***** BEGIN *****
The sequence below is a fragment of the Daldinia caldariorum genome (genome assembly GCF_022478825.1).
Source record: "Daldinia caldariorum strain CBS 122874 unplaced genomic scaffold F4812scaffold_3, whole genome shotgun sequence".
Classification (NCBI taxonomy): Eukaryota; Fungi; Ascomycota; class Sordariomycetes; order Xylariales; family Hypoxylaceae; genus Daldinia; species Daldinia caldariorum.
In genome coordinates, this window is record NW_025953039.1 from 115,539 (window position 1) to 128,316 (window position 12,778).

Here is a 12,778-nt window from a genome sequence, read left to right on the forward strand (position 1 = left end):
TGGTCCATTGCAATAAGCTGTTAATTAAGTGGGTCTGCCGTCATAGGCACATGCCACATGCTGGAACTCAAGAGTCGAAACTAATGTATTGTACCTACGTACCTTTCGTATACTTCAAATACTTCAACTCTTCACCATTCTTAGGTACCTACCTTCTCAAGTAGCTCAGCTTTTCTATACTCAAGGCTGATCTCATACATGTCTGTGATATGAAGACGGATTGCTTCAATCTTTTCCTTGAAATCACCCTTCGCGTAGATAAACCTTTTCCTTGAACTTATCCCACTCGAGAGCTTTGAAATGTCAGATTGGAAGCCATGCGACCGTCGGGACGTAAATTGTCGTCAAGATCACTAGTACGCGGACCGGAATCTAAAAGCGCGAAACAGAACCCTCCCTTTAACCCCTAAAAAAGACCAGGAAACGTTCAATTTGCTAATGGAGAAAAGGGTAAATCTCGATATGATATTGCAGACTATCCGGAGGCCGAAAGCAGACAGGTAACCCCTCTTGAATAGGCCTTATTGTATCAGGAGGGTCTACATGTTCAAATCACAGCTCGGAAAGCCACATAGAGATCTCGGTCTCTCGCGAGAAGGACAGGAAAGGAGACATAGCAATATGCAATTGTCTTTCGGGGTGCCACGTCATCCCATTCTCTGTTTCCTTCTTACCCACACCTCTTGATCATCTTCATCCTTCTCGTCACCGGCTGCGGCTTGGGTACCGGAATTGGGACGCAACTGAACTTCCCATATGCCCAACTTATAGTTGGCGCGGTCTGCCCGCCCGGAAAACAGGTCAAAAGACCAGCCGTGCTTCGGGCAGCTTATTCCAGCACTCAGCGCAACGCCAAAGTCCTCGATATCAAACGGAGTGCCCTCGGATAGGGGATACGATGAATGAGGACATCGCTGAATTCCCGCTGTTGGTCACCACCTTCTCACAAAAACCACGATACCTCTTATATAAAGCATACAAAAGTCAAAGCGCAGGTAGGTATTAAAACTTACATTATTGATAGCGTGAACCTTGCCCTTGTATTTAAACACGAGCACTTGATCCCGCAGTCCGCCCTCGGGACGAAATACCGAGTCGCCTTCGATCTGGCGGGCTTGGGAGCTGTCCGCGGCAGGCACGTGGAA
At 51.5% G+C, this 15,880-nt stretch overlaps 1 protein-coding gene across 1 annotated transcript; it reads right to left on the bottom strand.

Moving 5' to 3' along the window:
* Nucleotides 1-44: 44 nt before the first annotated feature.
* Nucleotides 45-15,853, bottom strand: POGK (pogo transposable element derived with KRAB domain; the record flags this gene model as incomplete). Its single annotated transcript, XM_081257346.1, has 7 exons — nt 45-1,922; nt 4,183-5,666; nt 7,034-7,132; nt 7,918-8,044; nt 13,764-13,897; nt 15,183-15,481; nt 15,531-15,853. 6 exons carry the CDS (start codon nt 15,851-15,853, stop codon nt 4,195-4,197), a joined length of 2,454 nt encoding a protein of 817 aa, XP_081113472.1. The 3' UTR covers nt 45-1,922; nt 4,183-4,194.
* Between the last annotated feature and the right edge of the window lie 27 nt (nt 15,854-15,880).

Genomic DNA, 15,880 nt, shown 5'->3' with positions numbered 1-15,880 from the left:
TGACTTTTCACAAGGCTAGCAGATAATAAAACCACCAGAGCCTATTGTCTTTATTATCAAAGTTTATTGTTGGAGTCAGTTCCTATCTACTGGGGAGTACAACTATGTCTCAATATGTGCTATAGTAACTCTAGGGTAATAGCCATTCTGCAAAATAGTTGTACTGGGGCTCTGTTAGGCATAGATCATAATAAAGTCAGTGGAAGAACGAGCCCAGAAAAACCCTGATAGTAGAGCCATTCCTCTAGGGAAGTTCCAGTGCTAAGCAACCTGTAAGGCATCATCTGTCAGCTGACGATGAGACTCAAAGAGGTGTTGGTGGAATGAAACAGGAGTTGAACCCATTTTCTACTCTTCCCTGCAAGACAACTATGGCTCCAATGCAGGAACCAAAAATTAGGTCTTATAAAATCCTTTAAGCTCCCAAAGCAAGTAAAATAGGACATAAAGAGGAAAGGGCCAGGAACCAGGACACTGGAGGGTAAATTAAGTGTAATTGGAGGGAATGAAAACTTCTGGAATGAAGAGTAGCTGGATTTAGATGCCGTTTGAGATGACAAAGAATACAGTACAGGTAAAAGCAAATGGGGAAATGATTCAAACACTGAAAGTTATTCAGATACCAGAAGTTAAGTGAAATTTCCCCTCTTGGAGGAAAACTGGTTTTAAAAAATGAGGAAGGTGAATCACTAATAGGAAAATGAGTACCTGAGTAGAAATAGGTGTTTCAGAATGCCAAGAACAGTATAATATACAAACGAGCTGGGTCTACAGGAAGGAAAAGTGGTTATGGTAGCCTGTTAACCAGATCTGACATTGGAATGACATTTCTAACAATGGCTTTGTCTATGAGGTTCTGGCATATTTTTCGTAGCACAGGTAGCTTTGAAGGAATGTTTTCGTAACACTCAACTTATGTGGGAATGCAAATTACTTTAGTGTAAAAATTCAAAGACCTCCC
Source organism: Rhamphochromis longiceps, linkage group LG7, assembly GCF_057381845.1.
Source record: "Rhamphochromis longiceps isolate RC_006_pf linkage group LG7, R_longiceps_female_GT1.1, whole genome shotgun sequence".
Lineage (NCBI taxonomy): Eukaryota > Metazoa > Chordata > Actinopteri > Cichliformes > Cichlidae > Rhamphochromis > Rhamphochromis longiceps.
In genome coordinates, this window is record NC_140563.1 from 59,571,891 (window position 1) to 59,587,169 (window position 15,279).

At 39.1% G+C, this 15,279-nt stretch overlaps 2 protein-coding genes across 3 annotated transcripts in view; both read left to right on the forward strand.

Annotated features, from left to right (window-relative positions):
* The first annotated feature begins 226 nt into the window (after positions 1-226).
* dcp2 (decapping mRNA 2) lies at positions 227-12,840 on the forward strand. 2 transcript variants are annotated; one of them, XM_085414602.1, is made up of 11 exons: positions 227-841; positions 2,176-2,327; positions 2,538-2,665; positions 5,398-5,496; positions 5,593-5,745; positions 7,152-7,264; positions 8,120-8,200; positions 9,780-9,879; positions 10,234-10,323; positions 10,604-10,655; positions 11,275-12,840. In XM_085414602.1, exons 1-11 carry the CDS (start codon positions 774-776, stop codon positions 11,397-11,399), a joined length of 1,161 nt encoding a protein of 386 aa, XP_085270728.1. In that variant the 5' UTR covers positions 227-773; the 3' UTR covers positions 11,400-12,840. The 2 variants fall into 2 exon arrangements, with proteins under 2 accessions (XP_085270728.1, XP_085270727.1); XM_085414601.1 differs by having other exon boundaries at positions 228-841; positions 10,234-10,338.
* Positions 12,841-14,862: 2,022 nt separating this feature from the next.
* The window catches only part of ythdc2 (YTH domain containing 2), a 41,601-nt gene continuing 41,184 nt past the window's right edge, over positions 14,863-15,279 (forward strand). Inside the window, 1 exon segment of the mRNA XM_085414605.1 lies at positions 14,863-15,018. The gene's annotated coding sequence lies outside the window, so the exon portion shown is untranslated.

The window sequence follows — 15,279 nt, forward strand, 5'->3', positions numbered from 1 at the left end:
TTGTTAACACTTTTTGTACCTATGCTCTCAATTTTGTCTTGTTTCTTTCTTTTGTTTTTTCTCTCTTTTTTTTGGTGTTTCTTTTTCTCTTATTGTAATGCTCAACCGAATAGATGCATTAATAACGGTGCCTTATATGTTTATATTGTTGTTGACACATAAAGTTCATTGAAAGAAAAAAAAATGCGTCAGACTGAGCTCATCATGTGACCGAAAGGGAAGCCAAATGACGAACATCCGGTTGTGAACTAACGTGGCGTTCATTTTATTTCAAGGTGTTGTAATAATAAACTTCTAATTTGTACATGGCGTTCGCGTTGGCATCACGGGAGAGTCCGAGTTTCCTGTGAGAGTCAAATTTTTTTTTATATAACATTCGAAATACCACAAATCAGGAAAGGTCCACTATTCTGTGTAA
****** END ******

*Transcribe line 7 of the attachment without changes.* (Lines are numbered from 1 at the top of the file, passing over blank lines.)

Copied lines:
At 51.5% G+C, this 15,880-nt stretch overlaps 1 protein-coding gene across 1 annotated transcript; it reads right to left on the bottom strand.